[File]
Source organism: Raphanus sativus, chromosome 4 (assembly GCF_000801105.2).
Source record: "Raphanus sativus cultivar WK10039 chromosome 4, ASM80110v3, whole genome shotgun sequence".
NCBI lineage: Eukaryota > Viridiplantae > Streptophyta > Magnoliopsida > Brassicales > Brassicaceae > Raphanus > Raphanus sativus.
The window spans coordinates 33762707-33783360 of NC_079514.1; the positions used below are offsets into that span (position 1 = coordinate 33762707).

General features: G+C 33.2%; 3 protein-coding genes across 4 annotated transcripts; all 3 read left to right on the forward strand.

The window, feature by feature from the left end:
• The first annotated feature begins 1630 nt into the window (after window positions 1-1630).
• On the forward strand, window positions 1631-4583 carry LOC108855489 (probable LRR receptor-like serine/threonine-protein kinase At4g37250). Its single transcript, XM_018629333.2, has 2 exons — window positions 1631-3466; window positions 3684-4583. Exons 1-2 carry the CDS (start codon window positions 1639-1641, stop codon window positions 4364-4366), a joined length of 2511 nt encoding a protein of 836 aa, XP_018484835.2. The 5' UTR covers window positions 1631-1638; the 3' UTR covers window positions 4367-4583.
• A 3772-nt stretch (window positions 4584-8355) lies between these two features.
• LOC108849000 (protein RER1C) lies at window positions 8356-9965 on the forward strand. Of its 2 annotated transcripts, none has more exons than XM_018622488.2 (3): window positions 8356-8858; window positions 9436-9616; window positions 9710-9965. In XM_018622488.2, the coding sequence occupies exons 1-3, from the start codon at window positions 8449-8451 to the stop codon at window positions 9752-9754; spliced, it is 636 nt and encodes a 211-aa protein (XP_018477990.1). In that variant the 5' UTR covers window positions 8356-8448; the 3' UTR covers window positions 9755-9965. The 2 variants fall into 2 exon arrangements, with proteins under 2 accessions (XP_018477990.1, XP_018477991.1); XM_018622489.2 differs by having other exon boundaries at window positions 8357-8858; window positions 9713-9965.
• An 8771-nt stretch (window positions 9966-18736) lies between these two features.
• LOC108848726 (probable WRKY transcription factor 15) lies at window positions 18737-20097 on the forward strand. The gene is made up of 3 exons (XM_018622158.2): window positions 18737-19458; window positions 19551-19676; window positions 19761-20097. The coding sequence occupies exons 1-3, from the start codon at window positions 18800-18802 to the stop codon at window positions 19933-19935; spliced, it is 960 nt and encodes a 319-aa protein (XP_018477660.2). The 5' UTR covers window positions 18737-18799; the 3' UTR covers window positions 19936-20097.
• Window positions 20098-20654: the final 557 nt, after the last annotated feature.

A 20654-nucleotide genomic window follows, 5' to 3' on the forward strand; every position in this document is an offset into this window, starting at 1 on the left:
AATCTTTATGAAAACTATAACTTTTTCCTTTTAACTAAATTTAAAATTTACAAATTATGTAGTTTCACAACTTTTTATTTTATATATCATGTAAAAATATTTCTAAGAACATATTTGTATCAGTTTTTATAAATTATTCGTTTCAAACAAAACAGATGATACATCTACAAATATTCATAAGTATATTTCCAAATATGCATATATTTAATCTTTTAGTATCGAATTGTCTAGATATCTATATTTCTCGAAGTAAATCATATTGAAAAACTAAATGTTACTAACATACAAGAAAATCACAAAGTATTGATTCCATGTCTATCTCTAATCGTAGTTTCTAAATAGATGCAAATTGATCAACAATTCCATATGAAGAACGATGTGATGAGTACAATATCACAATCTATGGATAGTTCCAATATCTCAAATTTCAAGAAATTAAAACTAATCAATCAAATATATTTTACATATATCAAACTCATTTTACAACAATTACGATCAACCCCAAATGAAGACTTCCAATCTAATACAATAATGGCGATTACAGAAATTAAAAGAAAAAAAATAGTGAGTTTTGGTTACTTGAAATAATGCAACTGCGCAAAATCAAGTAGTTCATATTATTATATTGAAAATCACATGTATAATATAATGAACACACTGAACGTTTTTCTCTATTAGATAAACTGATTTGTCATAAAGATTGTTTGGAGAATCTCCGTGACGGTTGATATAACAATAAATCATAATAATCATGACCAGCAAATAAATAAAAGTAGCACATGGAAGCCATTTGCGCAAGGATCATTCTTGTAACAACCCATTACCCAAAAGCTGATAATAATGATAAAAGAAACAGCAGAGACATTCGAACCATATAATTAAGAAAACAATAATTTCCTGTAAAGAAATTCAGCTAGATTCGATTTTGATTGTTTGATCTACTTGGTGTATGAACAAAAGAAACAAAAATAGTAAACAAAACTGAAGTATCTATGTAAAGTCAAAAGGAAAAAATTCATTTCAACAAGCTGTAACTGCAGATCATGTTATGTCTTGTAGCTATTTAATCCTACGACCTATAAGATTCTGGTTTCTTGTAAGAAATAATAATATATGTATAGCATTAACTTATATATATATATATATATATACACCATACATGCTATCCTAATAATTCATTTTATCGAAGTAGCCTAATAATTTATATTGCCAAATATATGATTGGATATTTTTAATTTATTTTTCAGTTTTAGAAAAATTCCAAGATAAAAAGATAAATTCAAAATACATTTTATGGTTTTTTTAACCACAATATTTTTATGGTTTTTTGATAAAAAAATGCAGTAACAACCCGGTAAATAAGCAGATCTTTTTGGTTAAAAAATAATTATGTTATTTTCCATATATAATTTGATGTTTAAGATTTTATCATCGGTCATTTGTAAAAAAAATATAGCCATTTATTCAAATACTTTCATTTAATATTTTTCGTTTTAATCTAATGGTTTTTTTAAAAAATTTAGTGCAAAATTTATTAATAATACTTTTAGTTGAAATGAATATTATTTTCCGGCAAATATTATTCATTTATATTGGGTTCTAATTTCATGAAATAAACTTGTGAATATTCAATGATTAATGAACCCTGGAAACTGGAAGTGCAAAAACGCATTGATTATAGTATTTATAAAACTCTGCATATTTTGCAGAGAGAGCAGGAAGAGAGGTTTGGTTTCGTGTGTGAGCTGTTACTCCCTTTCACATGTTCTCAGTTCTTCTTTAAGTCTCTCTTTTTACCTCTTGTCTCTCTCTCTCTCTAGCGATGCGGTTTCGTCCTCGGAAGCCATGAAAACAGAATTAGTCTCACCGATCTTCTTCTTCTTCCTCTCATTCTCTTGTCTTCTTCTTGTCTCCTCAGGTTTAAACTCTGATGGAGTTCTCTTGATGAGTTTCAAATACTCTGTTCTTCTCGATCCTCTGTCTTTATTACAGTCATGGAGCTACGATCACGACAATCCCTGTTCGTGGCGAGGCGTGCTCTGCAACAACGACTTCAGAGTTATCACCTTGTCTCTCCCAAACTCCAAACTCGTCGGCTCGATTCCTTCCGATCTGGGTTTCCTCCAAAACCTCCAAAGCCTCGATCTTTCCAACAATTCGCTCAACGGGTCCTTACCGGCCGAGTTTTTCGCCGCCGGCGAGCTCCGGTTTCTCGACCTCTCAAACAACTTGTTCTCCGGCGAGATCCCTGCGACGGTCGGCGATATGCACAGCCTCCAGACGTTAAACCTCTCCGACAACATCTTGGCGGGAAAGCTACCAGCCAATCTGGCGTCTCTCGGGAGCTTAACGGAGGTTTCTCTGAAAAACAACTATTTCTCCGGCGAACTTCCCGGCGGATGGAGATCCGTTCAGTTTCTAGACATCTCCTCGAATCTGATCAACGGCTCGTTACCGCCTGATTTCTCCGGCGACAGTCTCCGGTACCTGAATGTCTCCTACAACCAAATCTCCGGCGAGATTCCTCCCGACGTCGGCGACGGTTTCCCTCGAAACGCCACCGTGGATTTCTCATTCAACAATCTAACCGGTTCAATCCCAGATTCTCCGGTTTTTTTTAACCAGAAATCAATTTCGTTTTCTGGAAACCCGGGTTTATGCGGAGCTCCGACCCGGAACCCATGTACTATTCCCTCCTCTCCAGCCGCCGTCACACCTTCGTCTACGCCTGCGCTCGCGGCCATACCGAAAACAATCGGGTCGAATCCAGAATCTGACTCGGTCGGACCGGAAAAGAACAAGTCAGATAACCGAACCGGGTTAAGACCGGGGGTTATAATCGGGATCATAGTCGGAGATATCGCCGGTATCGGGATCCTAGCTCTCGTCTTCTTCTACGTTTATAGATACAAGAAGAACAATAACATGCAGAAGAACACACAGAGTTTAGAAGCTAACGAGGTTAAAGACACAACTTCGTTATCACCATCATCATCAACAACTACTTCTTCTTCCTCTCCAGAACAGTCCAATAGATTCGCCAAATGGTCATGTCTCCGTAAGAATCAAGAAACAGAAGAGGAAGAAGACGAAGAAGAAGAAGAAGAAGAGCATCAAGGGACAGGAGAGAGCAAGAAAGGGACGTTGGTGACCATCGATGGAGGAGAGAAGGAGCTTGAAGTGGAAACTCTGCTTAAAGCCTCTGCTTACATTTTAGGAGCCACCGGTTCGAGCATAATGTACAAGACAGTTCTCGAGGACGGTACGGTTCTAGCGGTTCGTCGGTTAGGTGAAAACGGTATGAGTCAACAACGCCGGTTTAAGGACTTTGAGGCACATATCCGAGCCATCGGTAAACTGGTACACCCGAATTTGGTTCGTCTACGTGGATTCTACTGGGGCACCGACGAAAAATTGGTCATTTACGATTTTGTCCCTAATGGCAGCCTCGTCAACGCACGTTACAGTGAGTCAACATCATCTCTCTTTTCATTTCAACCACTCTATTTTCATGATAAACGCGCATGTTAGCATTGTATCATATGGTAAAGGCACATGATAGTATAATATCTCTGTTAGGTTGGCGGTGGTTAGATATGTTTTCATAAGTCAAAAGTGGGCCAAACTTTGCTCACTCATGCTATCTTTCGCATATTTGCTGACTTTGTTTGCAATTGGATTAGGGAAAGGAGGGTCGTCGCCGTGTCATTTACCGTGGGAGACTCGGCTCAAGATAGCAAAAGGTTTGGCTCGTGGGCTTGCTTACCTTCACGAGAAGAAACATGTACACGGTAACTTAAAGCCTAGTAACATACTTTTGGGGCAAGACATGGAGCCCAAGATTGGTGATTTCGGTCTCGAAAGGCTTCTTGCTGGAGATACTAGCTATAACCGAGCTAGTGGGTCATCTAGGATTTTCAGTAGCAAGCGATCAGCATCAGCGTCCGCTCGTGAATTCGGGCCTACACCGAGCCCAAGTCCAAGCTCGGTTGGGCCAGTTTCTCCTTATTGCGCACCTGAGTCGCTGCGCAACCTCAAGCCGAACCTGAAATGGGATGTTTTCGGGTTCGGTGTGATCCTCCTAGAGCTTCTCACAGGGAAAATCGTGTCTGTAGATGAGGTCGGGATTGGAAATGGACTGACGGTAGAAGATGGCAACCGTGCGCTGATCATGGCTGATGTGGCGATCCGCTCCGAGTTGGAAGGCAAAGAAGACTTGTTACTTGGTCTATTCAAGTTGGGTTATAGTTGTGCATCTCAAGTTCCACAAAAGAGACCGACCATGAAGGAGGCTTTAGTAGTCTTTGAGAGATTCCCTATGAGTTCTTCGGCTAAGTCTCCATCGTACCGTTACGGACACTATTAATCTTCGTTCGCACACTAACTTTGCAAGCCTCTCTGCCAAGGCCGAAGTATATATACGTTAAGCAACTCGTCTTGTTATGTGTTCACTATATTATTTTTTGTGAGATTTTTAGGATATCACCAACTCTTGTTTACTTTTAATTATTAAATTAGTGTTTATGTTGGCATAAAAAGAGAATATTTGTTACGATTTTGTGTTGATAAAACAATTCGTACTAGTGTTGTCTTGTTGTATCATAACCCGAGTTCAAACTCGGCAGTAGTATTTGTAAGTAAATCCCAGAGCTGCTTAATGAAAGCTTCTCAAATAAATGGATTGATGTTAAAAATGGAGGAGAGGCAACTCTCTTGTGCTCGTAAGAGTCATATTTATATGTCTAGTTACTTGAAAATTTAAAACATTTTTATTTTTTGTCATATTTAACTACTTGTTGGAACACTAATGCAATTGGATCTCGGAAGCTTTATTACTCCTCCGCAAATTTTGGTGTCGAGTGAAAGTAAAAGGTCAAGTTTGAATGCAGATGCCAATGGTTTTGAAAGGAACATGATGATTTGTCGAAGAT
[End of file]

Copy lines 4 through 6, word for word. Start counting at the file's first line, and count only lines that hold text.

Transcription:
The window spans coordinates 33762707-33783360 of NC_079514.1; the positions used below are offsets into that span (position 1 = coordinate 33762707).

General features: G+C 33.2%; 3 protein-coding genes across 4 annotated transcripts; all 3 read left to right on the forward strand.

The window, feature by feature from the left end: